For the last four weeks or so, since its release on the Cuneiform label on January 21st, I have kept returning to the eponymous debut CD by Thumbscrew, a collective trio of Mary Halvorson, guitar, Michael Formanek, double bass, and Tomas Fujiwara, drums. It’s a consistently great album, offering up music that collides warmly responsive interplay with infectiously kiltered grooves. The opening track, a Fujiwara head called “Cheap Knock Off,” alludes texturally– you can listen for yourself and decide if this makes aural sense – to the early John Scofield trio with Steve Swallow and Adam Nussbaum, or, given the bell-like tone at times of Mary Halvorson’s guitar, even to the Jim Hall trio of the mid 1970s with Terry Clarke and Don Thompson.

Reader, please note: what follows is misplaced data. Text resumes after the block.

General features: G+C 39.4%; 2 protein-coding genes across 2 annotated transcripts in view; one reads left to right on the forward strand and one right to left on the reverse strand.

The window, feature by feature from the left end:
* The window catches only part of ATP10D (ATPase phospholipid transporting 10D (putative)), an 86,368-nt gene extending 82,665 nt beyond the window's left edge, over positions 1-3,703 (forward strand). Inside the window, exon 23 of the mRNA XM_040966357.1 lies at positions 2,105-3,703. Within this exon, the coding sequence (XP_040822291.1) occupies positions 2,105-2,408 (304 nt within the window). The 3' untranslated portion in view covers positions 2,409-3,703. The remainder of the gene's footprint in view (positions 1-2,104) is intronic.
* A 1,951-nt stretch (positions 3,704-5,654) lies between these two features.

But – despite the title – this is hardly derivative or imitative; it’s more of a music keenly aware of precedents and precursors but pushing forward along the leading edge of its own present tense.What emerges sonically in these nine tracks is the trio’s shared practice of bending and unfolding time; they co-create in each piece a motile amalgam of historicity and futurity, gesturing (at least to my ears) at a rich set of musical antecedents from the jangling two-steps of Son House to the poly-intervallic melodies of Henry Threadgill, while simultaneously opening their improvised lines outward, palpably reaching, as Robert Browning once put it, to exceed their grasp. Michael Formanek’s big tone and rhythmic conception remind me of Johnny Dyani or Henri Texier: what’s remarkable is how he – and how the whole trio – manage to synch up with such metrical acuity (listen to those unisons) while driving so fiercely forward, right on top of the beat, meeting it head on, ahead. This trio, tightly together, gives the impression of an elastic looseness, a surge and release that’s a hallmark of the best kind of collaborative improvising. For instance, the toe-tapping shuffle of Fujiwara’s stick-and-brushwork on Formanek’s “Still . . . Doesn’t Swing” gives way to a raucously dehiscent free improvisation, as if the trio had momentarily lost its footing, only to reassert its cogency as melody at a slightly slowed tempo, transformed and tugged apart and then refolded onto itself again through Halvorson’s taffy-pull lines. Countable time comes unglued, seems to stretch and then reasserts its urgencies. Thumbscrew offers a music that moves, and that moves us along with them, listening: theirs is a remarkable and important record.